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Postby Craigster » Wed Oct 17, 2007 8:58 am

Karyn's right, they can become a problem. If you look after them properly they are pretty readily kept in check. Hardenbergias are nice too, and some native Pandoreas are good. P. jasminoides and P. pandorana each have several cultivars that might suit your needs.
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Postby DuffGardens » Wed Oct 17, 2007 10:30 am

Two sides of the fence of my backyard are covered with Chinese Jasmine Star vines. They are spaced about 2-3 meters apart and completely cover the whole fence. I'm not sure how long they have been there (I only just moved in a few months ago) but I can tell you they grow fast! Every week or two I have to cut them back to stop them getting into my vegetable pots.
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Postby Grasshopper » Wed Oct 17, 2007 1:18 pm

Thanks for answer--I have some growing well here and wanted to put some more in the retaining wall sort of a ground cover
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Postby The Mop » Wed Oct 17, 2007 10:24 pm

I'm not sure if I have the right jasmine or not, but I'm going to warn you against it! It is invasive via runners along the ground and under the ground,

Image

That’ll be Jasminum Polyanthum, a climber and runner with leaves looking like the orange jasmine.
It’s classified as having a medium invasive potential.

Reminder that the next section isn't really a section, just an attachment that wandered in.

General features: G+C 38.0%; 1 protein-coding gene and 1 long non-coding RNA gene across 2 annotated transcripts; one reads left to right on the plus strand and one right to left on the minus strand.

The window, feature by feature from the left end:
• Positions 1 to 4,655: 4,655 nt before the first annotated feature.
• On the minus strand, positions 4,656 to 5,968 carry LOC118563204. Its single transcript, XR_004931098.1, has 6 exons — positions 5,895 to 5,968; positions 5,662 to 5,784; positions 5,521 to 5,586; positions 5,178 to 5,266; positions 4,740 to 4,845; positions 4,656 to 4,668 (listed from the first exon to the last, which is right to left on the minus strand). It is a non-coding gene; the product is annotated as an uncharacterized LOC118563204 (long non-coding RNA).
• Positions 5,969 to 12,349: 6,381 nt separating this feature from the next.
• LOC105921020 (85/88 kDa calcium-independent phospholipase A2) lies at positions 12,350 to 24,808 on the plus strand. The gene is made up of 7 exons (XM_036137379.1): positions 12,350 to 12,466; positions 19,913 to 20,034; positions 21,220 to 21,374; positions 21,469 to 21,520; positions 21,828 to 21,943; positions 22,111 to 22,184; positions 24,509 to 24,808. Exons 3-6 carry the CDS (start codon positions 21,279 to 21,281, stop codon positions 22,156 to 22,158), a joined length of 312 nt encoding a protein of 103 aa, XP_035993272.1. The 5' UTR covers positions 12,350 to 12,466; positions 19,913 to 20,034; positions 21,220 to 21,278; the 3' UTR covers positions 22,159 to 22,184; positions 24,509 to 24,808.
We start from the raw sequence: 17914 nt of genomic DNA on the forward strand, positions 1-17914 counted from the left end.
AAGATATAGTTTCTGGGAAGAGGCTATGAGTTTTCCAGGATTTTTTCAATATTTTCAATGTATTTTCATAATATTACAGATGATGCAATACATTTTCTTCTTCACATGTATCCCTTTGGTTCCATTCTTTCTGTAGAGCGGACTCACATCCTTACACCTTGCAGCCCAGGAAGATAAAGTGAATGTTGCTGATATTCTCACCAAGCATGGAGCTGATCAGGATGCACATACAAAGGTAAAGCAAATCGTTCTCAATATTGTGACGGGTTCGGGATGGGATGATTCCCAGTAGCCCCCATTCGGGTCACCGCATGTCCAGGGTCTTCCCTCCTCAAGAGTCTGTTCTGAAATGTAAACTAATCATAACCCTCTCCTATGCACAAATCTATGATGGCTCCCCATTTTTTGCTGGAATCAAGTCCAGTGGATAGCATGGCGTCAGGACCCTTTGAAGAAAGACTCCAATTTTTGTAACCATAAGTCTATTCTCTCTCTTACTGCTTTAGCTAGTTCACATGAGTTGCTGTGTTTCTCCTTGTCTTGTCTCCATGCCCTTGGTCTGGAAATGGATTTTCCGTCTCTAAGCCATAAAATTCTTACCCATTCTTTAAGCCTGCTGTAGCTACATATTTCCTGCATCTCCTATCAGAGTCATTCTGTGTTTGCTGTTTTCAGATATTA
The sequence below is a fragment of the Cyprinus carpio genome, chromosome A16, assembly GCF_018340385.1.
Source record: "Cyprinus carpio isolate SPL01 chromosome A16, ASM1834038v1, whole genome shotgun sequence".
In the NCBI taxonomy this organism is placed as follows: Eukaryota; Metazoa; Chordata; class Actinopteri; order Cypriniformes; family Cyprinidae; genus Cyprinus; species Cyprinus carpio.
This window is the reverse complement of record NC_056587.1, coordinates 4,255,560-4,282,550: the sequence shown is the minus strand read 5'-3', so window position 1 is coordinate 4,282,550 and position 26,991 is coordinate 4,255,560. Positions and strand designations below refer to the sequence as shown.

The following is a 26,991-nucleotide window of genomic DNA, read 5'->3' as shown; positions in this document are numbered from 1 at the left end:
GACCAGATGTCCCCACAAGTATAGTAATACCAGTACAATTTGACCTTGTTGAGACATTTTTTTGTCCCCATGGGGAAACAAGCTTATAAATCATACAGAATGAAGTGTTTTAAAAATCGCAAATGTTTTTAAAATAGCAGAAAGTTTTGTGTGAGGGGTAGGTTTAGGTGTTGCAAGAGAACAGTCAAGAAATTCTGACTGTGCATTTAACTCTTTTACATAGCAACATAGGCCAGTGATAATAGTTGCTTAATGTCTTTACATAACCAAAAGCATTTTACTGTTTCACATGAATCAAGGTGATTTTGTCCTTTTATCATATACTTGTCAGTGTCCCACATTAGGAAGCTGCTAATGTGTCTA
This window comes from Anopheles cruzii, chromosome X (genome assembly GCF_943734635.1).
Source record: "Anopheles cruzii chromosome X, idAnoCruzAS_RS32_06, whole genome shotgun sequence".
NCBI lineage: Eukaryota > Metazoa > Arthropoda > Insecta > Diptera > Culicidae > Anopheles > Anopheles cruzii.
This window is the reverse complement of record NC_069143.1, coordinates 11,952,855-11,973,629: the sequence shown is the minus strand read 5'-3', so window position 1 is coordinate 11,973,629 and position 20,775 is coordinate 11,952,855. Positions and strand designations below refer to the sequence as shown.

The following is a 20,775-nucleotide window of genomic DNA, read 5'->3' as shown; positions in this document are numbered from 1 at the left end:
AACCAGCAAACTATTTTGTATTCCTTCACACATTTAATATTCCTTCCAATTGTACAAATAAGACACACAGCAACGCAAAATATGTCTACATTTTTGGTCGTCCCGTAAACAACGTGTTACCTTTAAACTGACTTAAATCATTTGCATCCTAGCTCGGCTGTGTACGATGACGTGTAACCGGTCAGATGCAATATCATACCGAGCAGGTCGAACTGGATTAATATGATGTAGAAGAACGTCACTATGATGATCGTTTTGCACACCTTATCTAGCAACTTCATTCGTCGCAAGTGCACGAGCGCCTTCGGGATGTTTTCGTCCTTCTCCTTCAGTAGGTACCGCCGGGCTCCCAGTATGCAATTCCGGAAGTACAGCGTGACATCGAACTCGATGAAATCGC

We had one, running in all directions, until I pulled it out, and put it in a hanging basket.
The star jasmine is used as a ground cover in places, and is not classified as invasive.
Sydney Water has a good plant site:

http://www.sydneywater.com.au/SavingWat ... tSelector/
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Postby froglover » Thu Oct 18, 2007 4:56 pm

Chinese Star Jasmine or Trachelspernum jasminoides, is a lovely medium growing climber and ground cover with a heavenly perfume. We have it growing below our rear deck and whilst it has been quite slow to get going, it is now starting to get a bit of a move on and is looking lovely. This is what it looks like - flowers are more like pin-wheels than regular jasmine.


Image

We also have Pandorea 'Lady Di' which is a really beautiful, fast-growing native climber with white trumpet flowers.

Image


And I agree that the Hardenbergias are also a great alternative - I have about 4 or 5 of them in the native garden. :)

Here's more about it Star Jasmine -
http://www.hellohello.com.au/star.html
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Postby karyn » Thu Oct 18, 2007 7:54 pm

It is pretty, but i'll have to disagree on the heavenly perfume! I find it cloying and horrible. But i'm feeling sooky because everytime i went outside today, my eyes watered and my nose ran and i clawed at my face until i just gave up and went back to bed. And that's despite 2 telfast and 4 squirts of the strongest rhinocort. I'm blaming the oat grass. And the jasmine! Look up clematis too, there's some absolutely breathtaking ones around. And I remember a climber called black eyed susan from when I was a kid, it kept dying on me, but i loved it.